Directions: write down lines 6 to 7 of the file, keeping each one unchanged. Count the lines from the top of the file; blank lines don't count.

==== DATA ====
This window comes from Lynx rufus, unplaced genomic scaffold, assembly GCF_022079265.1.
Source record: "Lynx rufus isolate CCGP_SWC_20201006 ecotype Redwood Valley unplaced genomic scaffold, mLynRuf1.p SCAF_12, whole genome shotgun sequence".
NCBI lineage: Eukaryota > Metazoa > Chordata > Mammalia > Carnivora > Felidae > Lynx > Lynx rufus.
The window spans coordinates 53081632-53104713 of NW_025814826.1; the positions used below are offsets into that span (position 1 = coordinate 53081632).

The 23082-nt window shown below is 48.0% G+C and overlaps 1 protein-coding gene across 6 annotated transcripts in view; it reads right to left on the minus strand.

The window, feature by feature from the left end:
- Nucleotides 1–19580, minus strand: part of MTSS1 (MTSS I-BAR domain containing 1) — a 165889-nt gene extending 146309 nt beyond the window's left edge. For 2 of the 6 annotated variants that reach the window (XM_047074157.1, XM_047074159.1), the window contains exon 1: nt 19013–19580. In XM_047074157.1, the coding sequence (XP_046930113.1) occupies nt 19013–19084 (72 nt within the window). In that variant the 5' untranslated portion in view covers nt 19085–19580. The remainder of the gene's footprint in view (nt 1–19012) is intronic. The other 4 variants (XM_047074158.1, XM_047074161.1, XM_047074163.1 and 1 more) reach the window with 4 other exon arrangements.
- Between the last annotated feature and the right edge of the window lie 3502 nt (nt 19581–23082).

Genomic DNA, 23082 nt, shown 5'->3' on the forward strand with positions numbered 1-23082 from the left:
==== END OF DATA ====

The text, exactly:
The window, feature by feature from the left end:
- Nucleotides 1–19580, minus strand: part of MTSS1 (MTSS I-BAR domain containing 1) — a 165889-nt gene extending 146309 nt beyond the window's left edge. For 2 of the 6 annotated variants that reach the window (XM_047074157.1, XM_047074159.1), the window contains exon 1: nt 19013–19580. In XM_047074157.1, the coding sequence (XP_046930113.1) occupies nt 19013–19084 (72 nt within the window). In that variant the 5' untranslated portion in view covers nt 19085–19580. The remainder of the gene's footprint in view (nt 1–19012) is intronic. The other 4 variants (XM_047074158.1, XM_047074161.1, XM_047074163.1 and 1 more) reach the window with 4 other exon arrangements.